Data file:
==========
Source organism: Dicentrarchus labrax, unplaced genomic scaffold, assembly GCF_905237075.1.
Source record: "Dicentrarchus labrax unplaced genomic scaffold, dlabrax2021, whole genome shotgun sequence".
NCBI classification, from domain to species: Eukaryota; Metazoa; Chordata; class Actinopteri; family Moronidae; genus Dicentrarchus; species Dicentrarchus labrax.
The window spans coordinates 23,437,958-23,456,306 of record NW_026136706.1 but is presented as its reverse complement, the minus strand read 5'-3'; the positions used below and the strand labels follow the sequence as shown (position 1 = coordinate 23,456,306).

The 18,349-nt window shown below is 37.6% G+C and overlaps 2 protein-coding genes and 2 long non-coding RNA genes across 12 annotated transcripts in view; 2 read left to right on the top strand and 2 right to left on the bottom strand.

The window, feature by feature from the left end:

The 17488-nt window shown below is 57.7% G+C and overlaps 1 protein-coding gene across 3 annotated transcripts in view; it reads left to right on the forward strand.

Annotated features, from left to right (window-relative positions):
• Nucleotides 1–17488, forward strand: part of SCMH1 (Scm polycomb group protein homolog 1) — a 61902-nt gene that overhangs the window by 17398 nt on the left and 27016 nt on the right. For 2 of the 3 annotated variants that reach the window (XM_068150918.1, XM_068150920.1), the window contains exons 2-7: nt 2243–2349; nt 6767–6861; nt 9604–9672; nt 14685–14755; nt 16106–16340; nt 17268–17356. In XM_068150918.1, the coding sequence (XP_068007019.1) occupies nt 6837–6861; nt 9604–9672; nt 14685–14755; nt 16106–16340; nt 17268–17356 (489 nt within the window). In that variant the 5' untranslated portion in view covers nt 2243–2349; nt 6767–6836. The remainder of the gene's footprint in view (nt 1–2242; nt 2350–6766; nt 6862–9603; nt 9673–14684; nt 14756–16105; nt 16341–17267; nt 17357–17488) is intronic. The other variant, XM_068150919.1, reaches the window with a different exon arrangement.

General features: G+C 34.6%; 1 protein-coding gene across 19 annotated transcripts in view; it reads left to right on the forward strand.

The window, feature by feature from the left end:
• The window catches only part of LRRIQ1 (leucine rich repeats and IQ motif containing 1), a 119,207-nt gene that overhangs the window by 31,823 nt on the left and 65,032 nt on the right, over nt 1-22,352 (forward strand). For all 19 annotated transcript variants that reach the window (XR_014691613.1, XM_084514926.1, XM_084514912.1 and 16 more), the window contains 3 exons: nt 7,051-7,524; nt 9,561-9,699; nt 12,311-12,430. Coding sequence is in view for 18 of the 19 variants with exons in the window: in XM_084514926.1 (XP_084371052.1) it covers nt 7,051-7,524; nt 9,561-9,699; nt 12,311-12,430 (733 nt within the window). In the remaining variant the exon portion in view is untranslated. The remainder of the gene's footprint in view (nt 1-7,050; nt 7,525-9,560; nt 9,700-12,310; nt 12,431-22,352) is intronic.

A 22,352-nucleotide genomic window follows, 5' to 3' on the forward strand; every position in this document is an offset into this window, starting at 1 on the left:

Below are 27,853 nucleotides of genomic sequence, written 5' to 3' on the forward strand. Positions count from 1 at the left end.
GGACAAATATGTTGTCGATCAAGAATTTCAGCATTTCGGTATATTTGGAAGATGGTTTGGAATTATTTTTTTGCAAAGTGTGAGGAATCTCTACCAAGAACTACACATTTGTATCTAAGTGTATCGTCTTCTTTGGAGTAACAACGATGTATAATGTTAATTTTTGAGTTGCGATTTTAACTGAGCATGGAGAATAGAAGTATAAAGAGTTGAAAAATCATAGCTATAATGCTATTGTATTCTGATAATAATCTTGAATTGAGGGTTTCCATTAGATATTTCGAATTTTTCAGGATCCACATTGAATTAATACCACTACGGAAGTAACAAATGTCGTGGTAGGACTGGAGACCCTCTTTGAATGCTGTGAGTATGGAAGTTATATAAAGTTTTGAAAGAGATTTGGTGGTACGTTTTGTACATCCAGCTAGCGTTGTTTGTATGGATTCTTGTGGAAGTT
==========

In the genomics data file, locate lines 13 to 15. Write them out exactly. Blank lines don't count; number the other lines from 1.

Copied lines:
A 22,352-nucleotide genomic window follows, 5' to 3' on the forward strand; every position in this document is an offset into this window, starting at 1 on the left:

Below are 27,853 nucleotides of genomic sequence, written 5' to 3' on the forward strand. Positions count from 1 at the left end.
GGACAAATATGTTGTCGATCAAGAATTTCAGCATTTCGGTATATTTGGAAGATGGTTTGGAATTATTTTTTTGCAAAGTGTGAGGAATCTCTACCAAGAACTACACATTTGTATCTAAGTGTATCGTCTTCTTTGGAGTAACAACGATGTATAATGTTAATTTTTGAGTTGCGATTTTAACTGAGCATGGAGAATAGAAGTATAAAGAGTTGAAAAATCATAGCTATAATGCTATTGTATTCTGATAATAATCTTGAATTGAGGGTTTCCATTAGATATTTCGAATTTTTCAGGATCCACATTGAATTAATACCACTACGGAAGTAACAAATGTCGTGGTAGGACTGGAGACCCTCTTTGAATGCTGTGAGTATGGAAGTTATATAAAGTTTTGAAAGAGATTTGGTGGTACGTTTTGTACATCCAGCTAGCGTTGTTTGTATGGATTCTTGTGGAAGTT